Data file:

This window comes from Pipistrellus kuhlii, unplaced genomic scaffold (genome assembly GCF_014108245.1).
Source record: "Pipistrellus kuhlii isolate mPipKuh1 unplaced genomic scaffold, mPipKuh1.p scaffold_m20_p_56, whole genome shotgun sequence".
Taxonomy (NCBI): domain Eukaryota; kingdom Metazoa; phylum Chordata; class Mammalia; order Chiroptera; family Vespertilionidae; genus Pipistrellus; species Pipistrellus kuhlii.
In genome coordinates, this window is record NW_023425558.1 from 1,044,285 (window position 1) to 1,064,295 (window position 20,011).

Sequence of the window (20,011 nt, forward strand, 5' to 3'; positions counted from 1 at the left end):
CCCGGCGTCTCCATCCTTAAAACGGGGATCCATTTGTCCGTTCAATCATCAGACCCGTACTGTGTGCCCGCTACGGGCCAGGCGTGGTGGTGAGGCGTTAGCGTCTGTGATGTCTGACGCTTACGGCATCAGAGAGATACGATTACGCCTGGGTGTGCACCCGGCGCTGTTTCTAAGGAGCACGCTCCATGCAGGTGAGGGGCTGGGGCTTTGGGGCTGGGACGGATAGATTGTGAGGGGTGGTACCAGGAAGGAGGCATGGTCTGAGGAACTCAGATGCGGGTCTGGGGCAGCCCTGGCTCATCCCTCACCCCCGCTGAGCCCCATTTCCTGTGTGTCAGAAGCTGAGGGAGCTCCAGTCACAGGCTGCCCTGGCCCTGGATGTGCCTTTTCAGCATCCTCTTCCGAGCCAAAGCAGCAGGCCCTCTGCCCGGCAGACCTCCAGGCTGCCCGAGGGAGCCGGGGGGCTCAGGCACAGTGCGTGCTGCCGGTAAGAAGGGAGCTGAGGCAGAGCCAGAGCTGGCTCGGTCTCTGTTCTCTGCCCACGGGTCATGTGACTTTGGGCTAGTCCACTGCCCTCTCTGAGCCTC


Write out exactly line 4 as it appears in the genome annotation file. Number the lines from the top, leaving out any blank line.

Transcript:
In genome coordinates, this window is record NW_023425558.1 from 1,044,285 (window position 1) to 1,064,295 (window position 20,011).